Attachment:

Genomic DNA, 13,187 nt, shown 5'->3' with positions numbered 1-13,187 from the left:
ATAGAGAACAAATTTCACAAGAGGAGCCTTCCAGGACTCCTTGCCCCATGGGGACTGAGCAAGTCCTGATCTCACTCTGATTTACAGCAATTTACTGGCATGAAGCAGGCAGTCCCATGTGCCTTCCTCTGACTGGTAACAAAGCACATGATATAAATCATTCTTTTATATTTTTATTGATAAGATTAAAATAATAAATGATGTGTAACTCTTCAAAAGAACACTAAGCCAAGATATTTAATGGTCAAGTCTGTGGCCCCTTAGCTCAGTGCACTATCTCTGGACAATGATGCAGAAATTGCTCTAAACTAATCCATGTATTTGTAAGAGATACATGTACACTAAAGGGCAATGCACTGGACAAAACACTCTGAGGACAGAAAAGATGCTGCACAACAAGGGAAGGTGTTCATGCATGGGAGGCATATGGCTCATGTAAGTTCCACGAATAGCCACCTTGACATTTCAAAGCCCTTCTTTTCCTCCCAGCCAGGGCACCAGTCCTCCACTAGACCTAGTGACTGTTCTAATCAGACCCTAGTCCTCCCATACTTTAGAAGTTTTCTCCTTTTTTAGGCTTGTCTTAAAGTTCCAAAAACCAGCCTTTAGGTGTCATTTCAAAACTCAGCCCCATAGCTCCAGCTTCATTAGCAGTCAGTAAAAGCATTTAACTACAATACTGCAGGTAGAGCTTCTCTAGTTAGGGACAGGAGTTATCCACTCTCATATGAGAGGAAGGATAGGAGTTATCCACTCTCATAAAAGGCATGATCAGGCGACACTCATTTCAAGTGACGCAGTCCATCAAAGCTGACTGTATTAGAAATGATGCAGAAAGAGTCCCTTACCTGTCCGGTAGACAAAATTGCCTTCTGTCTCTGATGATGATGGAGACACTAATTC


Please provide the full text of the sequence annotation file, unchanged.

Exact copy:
Genomic DNA, 13,187 nt, shown 5'->3' with positions numbered 1-13,187 from the left:
ATAGAGAACAAATTTCACAAGAGGAGCCTTCCAGGACTCCTTGCCCCATGGGGACTGAGCAAGTCCTGATCTCACTCTGATTTACAGCAATTTACTGGCATGAAGCAGGCAGTCCCATGTGCCTTCCTCTGACTGGTAACAAAGCACATGATATAAATCATTCTTTTATATTTTTATTGATAAGATTAAAATAATAAATGATGTGTAACTCTTCAAAAGAACACTAAGCCAAGATATTTAATGGTCAAGTCTGTGGCCCCTTAGCTCAGTGCACTATCTCTGGACAATGATGCAGAAATTGCTCTAAACTAATCCATGTATTTGTAAGAGATACATGTACACTAAAGGGCAATGCACTGGACAAAACACTCTGAGGACAGAAAAGATGCTGCACAACAAGGGAAGGTGTTCATGCATGGGAGGCATATGGCTCATGTAAGTTCCACGAATAGCCACCTTGACATTTCAAAGCCCTTCTTTTCCTCCCAGCCAGGGCACCAGTCCTCCACTAGACCTAGTGACTGTTCTAATCAGACCCTAGTCCTCCCATACTTTAGAAGTTTTCTCCTTTTTTAGGCTTGTCTTAAAGTTCCAAAAACCAGCCTTTAGGTGTCATTTCAAAACTCAGCCCCATAGCTCCAGCTTCATTAGCAGTCAGTAAAAGCATTTAACTACAATACTGCAGGTAGAGCTTCTCTAGTTAGGGACAGGAGTTATCCACTCTCATATGAGAGGAAGGATAGGAGTTATCCACTCTCATAAAAGGCATGATCAGGCGACACTCATTTCAAGTGACGCAGTCCATCAAAGCTGACTGTATTAGAAATGATGCAGAAAGAGTCCCTTACCTGTCCGGTAGACAAAATTGCCTTCTGTCTCTGATGATGATGGAGACACTAATTC